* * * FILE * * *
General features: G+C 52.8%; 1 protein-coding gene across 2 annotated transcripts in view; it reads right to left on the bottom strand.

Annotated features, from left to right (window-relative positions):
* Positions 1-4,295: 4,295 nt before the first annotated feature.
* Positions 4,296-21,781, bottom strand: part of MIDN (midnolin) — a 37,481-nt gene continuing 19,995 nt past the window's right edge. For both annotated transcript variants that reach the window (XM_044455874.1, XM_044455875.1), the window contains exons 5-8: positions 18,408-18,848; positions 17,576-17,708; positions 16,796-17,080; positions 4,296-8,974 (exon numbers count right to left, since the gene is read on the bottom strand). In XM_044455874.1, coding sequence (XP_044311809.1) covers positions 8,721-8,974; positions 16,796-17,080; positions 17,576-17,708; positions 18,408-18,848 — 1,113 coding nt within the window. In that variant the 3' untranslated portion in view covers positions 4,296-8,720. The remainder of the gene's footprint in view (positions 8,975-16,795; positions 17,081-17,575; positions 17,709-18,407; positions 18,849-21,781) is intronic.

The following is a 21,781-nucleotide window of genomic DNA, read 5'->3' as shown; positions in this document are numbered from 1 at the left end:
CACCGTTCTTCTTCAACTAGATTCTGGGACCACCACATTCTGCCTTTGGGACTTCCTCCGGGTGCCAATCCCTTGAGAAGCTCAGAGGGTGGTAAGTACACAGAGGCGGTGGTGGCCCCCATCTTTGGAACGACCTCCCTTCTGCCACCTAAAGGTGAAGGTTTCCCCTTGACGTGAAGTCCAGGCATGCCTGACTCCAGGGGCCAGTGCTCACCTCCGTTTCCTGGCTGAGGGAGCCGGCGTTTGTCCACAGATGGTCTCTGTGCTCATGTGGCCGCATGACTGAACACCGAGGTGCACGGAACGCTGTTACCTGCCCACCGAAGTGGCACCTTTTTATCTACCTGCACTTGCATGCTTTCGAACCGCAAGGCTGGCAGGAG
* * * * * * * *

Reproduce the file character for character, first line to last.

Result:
General features: G+C 52.8%; 1 protein-coding gene across 2 annotated transcripts in view; it reads right to left on the bottom strand.

Annotated features, from left to right (window-relative positions):
* Positions 1-4,295: 4,295 nt before the first annotated feature.
* Positions 4,296-21,781, bottom strand: part of MIDN (midnolin) — a 37,481-nt gene continuing 19,995 nt past the window's right edge. For both annotated transcript variants that reach the window (XM_044455874.1, XM_044455875.1), the window contains exons 5-8: positions 18,408-18,848; positions 17,576-17,708; positions 16,796-17,080; positions 4,296-8,974 (exon numbers count right to left, since the gene is read on the bottom strand). In XM_044455874.1, coding sequence (XP_044311809.1) covers positions 8,721-8,974; positions 16,796-17,080; positions 17,576-17,708; positions 18,408-18,848 — 1,113 coding nt within the window. In that variant the 3' untranslated portion in view covers positions 4,296-8,720. The remainder of the gene's footprint in view (positions 8,975-16,795; positions 17,081-17,575; positions 17,709-18,407; positions 18,849-21,781) is intronic.

The following is a 21,781-nucleotide window of genomic DNA, read 5'->3' as shown; positions in this document are numbered from 1 at the left end:
CACCGTTCTTCTTCAACTAGATTCTGGGACCACCACATTCTGCCTTTGGGACTTCCTCCGGGTGCCAATCCCTTGAGAAGCTCAGAGGGTGGTAAGTACACAGAGGCGGTGGTGGCCCCCATCTTTGGAACGACCTCCCTTCTGCCACCTAAAGGTGAAGGTTTCCCCTTGACGTGAAGTCCAGGCATGCCTGACTCCAGGGGCCAGTGCTCACCTCCGTTTCCTGGCTGAGGGAGCCGGCGTTTGTCCACAGATGGTCTCTGTGCTCATGTGGCCGCATGACTGAACACCGAGGTGCACGGAACGCTGTTACCTGCCCACCGAAGTGGCACCTTTTTATCTACCTGCACTTGCATGCTTTCGAACCGCAAGGCTGGCAGGAG